For many golf fans in the United States, the next few weeks will be a far-flung distraction until the Tour arrives on the West Coast early next year, but for the players who are increasingly starting to make the trip east, it’s a crucial opportunity to get a jump on the season.

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Watch: Woods uses computer code to make robotic putt

By Jason CrookOctober 17, 2018, 3:10 pm

Robots have been plotting their takeover of the golf world for some time.

First it was talking trash to Rory McIlroy, then it was making a hole-in-one at TPC Scottsdale's famous 16th hole ... and now they're making putts for Tiger Woods.

Woods tweeted out a video on Tuesday draining a putt without ever touching the ball:

The 42-year-old teamed up with a computer program to make the putt, and provided onlookers with a vintage Tiger celebration, because computers can't do that ... yet.

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Woods admits fatigue played factor in Ryder Cup

By Jason CrookOctober 17, 2018, 12:35 pm

There was plenty of speculation about Tiger Woods’ health in the wake of the U.S. team’s loss to Europe at last month’s Ryder Cup, and the 14-time major champ broke his silence on the matter during a driving range Q&A at his annual Tiger Woods Invitational at Pebble Beach on Tuesday.

Woods, who went 0-4 in Paris, admitted he was tired because he wasn’t ready to play so much golf this season after coming back from a fourth back surgery.

“It was just a cumulative effect of the entire season,” Woods said. “I was tired because I hadn’t trained for it. I hadn’t trained this entire comeback to play this much golf and on top of that deal with the heat and the fatigue and the loss of weight.”

The topic of conversation then shifted to what's next, with Woods saying he's just starting to plan out his future schedule, outside of "The Match" with Phil Mickelson over Thanksgiving weekend and his Hero World Challenge in December.

“I’m still figuring that out,” Woods said. “Flying out here yesterday trying to look at the schedule, it’s the first time I’ve taken a look at it. I’ve been so focused on getting through the playoffs and the Ryder Cup that I just took a look at the schedule and saw how packed it is.”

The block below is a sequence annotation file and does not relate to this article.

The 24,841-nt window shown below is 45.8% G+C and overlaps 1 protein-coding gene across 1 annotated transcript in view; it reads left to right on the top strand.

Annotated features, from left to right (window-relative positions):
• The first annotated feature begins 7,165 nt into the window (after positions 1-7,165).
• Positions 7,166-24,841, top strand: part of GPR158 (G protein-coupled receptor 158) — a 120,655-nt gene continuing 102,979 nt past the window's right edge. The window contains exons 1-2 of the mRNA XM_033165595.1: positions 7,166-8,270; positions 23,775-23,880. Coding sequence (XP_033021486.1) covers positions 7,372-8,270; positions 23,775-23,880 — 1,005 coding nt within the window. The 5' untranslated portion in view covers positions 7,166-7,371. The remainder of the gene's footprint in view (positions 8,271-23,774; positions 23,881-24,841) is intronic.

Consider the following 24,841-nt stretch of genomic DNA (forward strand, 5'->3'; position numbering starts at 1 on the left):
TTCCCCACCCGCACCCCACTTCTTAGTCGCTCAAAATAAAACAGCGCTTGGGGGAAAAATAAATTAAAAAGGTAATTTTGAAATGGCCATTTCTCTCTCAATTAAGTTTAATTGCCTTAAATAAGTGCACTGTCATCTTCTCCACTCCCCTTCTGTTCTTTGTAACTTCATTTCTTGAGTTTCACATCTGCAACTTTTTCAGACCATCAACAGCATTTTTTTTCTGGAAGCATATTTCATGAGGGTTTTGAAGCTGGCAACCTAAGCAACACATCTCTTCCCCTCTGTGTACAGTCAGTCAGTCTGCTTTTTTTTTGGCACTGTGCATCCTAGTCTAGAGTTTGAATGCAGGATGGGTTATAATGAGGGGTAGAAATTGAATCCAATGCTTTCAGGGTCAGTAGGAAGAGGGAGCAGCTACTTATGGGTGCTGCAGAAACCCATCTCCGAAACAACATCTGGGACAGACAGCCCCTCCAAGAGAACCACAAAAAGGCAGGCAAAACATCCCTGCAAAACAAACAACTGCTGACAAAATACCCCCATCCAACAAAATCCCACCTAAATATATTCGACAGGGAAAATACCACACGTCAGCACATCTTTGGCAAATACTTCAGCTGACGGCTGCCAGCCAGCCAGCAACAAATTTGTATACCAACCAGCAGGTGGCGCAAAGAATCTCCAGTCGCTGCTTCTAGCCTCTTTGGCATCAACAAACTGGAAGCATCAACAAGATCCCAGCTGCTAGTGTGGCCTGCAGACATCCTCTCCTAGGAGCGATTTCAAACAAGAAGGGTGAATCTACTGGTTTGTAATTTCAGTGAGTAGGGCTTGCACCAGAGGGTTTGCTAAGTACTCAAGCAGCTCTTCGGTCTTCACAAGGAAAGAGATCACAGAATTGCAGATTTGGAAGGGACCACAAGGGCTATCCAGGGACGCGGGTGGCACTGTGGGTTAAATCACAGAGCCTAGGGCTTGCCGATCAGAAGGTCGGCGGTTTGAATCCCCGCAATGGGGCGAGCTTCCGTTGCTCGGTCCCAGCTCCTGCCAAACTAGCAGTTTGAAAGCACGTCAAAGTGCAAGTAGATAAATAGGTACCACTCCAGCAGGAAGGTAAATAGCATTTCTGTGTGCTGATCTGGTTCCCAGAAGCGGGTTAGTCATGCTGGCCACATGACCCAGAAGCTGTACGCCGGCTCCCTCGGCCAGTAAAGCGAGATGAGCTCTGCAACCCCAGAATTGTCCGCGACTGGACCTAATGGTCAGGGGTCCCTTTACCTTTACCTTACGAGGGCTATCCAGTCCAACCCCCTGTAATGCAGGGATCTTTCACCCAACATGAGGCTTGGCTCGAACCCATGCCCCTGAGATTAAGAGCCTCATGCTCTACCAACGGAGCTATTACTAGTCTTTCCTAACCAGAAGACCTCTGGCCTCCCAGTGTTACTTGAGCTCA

While his exact schedule remains a bit of a mystery, one little event in April at Augusta National seemed to be on his mind already.

When asked which major he was most looking forward to next year, Woods didn't hesitate with his response, “Oh, that first one.”

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Podcast: Fujikawa aims to offer 'hope' by coming out

By Golf Channel DigitalOctober 17, 2018, 12:03 pm

Tadd Fujikawa first made golf history with his age. Now he's doing it with his recent decision to openly discuss his sexuality.

Last month Fujikawa announced via Instagram that he is gay, becoming the first male professional to come out publicly. Now 27, he has a different perspective on life than he did when he became the youngest U.S. Open participant in 2006 at Winged Foot at age 15, or when he made the cut at the Sony Open a few months later.

Joining as the guest on the latest Golf Channel podcast, Fujikawa discussed with host Will Gray the reception to his recent announcement - as well as some of the motivating factors that led the former teen phenom to become somewhat of a pioneer in the world of men's professional golf.

"I just want to let people know that they're enough, and that they're good exactly as they are," Fujikawa said. "That they don't need to change who they are to fit society's mold. Especially in the golf world where it's so, it's not something that's very common."

The wide-ranging interview also touched on Fujikawa's adjustment to life on golf-centric St. Simons Island, Ga., as well as some of his hobbies outside the game. But he was also candid about the role that anxiety and depression surrounding his sexuality had on his early playing career, admitting that he considered walking away from the game "many, many times" and would have done so had it not been for the support of friends and family.

While professional golf remains a priority, Fujikawa is also embracing the newfound opportunity to help others in a similar position.

"Hearing other stories, other athletes, other celebrities, my friends. Just seeing other people come out gave me a lot of hope in times when I didn't feel like there was a lot of hope," he said. "For me personally, it was something that I've wanted to do for a long time, and something I'm very passionate about. I really want to help other people who are struggling with that similar issue. And if I can change lives, that's really my goal."

For more from Fujikawa, click below or click here to download the podcast and subscribe to future episodes: